A split Madera County Board of Supervisors approved the Austin Quarry Monday night after a marathon public hearing that saw more than 100 people on each side of the debate line up to share their views.
Supervisors Max Rodriguez and Brett Frazier voted against the project, citing opposition from residents. Supervisors David Rogers, Rick Farinelli and Tom Wheeler supported it. The vote came just before 8 p.m.
“Madera Quarry was using scare tactics to get people to oppose (Austin Quarry) so they wouldn’t have competition,” Wheeler said later. “They were claiming there would be a truck hauling every 30 seconds, but you can’t load a truck in 30 seconds.”
When the special meeting began at 9 a.m., more than 100 people on each side of the debate were in attendance. Throngs of people donned red “anti-quarry” and blue “pro-quarry” shirts to form opposing but equally strong forces. Farinelli said it was by far the largest crowd he had seen attend a board meeting.
The agenda had one item: Consider an appeal of the county Planning Commission’s 3-2 approval of the project.
Opponents have lined up for years against the planned quarry on the southwest corner of Highway 41 and Highway 145. Chief among them are Madera Quarry, the existing quarry which opened on Road 209 a year ago, and the Madera Oversight Coalition, a watchdog organization founded to keep an eye on the county government. The Picayune Rancheria of Chukchansi Indians also opposes the quarry, as it would be built on several sites sacred to the tribe.
Vulcan Material Co., the Birmingham, Ala., company looking to build the quarry, received support from the Madera Unified School District, Madera County Economic Development Commission and Caltrans.
Water consumption is a major issue. The county staff report notes that the project would use about 105 acre-feet of water per year. Most would be recycled. The agreement requires Vulcan to provide the county with 500 acre-feet of surface water every five years to offset the consumption.
The county contends that wells near the project should not be affected, as most of the area wells are only drawing water from 500 feet or deeper. The quarry would be 400 feet deep.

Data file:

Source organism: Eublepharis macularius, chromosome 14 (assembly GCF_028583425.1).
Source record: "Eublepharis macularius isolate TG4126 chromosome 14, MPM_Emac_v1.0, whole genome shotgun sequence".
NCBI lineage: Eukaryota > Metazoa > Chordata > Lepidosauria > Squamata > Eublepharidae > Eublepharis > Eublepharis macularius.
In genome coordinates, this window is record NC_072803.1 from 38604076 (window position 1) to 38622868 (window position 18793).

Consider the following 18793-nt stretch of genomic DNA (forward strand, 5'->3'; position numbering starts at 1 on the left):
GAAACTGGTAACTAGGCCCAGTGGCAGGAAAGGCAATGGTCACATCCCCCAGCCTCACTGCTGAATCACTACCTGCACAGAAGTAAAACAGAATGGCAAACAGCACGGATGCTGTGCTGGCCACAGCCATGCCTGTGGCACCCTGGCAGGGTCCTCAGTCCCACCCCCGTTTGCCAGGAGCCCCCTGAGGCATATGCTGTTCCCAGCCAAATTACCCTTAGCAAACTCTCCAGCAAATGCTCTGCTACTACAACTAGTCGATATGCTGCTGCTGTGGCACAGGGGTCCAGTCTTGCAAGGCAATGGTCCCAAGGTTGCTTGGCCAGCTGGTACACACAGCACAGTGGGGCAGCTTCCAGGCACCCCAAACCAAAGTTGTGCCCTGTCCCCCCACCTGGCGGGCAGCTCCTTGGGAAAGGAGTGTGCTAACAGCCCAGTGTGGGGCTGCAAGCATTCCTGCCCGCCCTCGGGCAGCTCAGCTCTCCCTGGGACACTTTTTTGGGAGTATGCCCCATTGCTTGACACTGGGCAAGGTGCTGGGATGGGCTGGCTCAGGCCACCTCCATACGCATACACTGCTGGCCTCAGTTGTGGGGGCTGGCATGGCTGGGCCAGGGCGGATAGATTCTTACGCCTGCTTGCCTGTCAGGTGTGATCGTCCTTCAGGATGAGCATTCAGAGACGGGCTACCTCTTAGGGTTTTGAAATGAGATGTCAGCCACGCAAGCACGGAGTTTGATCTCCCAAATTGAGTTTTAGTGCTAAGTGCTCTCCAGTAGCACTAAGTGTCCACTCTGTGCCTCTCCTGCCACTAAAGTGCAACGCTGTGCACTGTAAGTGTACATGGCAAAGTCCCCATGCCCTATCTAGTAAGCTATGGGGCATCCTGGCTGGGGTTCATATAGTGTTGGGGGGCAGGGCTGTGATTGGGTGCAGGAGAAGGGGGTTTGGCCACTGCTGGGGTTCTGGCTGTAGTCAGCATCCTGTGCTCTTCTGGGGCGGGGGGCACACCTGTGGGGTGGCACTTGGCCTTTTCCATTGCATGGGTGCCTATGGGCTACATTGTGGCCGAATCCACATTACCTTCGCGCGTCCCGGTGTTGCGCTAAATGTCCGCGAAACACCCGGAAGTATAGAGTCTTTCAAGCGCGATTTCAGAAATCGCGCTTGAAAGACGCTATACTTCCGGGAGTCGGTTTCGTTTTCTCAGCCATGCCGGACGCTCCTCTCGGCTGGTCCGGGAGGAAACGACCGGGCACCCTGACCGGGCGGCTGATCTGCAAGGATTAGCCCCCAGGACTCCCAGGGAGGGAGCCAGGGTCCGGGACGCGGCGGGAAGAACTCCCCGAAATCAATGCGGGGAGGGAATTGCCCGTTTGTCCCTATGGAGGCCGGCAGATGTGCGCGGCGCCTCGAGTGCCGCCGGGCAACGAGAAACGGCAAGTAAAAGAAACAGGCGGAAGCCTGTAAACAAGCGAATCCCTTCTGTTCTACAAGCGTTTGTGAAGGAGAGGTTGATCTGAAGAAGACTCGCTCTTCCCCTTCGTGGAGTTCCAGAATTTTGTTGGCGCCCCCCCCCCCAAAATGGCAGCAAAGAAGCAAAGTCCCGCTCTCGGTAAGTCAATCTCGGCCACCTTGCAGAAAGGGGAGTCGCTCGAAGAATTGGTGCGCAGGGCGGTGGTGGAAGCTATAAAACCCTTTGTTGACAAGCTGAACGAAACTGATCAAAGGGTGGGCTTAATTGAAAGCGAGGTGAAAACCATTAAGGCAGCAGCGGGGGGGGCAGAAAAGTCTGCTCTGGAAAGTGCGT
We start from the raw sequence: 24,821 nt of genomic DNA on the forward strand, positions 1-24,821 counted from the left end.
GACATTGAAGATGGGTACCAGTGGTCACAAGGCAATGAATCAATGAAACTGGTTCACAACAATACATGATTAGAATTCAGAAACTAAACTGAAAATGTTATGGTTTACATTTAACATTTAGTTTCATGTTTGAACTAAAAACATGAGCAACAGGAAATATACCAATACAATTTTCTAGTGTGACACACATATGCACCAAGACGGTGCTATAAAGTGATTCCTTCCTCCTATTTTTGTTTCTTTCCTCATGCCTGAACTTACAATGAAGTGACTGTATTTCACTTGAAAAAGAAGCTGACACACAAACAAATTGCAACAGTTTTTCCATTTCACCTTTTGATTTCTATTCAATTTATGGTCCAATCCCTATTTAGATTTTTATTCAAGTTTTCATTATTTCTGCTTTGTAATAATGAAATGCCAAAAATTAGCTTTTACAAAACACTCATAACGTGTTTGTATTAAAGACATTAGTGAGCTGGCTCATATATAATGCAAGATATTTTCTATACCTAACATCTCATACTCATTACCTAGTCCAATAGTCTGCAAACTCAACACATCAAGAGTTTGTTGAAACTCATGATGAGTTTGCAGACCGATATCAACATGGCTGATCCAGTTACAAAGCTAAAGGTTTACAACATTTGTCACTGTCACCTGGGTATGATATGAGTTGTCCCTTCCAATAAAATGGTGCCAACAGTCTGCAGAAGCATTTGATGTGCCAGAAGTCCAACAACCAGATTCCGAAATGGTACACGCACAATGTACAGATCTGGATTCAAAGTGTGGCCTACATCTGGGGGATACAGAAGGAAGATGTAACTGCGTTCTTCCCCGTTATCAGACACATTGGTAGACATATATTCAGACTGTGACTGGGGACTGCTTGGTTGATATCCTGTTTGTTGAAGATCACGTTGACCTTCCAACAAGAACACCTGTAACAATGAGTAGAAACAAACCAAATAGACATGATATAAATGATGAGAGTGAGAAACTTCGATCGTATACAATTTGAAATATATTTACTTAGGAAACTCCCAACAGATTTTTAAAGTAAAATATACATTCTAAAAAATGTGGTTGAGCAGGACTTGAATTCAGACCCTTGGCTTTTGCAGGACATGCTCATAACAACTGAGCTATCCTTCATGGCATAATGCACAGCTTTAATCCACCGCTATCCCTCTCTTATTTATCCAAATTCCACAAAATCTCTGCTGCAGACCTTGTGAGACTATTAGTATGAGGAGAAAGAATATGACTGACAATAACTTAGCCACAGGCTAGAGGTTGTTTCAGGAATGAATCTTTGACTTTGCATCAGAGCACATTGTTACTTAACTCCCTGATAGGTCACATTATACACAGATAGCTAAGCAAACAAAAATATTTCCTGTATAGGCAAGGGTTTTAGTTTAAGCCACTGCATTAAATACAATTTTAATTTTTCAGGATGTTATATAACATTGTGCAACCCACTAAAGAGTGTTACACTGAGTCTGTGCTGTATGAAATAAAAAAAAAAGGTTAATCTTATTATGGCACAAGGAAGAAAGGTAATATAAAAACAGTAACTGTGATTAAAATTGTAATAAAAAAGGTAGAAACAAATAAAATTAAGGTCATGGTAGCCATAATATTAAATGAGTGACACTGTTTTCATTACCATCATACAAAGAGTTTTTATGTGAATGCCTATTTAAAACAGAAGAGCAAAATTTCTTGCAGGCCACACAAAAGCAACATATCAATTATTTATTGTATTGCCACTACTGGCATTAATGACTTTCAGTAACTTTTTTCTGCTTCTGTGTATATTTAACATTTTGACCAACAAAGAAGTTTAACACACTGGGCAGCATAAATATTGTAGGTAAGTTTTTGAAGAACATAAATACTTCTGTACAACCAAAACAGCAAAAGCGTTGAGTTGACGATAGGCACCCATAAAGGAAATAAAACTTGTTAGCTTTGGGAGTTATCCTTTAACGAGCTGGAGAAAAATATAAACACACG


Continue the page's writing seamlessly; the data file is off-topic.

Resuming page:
David Hale, attorney for the Madera Oversight Coalition, presented evidence that he says shows the fractures that groundwater filters through would be altered by the digging, and some of this water would end up evaporating.
He fiercely disagreed with the water consumption figures put forth in the county staff report. His hydrology experts estimate 2,700 to 4,000 acre-feet per year.
Hale also doubted statements from the U.S. Geological Survey noting that the Fresno and Madera area would have a 151 million ton aggregate shortage. He said the Madera Quarry mines more than enough to meet future county needs. Madera County recently voted to expand southward with several housing developments.
The oversight commission and Madera Quarry did little to disprove the assumption of some on the pro-quarry side that the two are working in tandem – despite having no official partnership. Supervisor Tom Wheeler drew the considerable ire of the anti-quarry supporters when he muttered, under his breath, that the Madera Quarry was funding the coalition’s opposition. He apologized, and the public record was amended.
Traffic and noise are also key issues. Just over 400 trucks will leave and return to the quarry each day, the staff report said. Hale said the number will actually be far greater, as mines can operate at up to 400 percent capacity. Berms would be built onto the side of the quarry to minimize the loud noise.
The staff report notes the quarry would contribute $40 million per year to the county economy and provide up to 40 full-time jobs. It would also contribute “significantly” to local particulate matter pollution and greenhouse gases.
To that end, Vulcan will have to closely monitor a variety of environmental and logistical factors. These include pollution, water use, the wells within the area, road maintenance and noise. The project is also required to upgrade Highways 145 and 41. On Friday, Vulcan offered to sweeten the deal: Instead of merely adding a long turn lane on Highway 145 and widening southbound Highway 41, it would contribute $20 million for those projects and future road maintenance.
John Henning, the Madera Quarry attorney, thinks such concessions are unfair. He said that his company is required to do far more mitigation, despite being roughly one-third the size of the proposed Austin Quarry. For example, Madera Quarry was required to test water consumption on its site for three years before building. He said that Austin did not have to meet the same standard.
Henning said the Madera Quarry would consider legal action against the county if the supervisors approve Austin Quarry.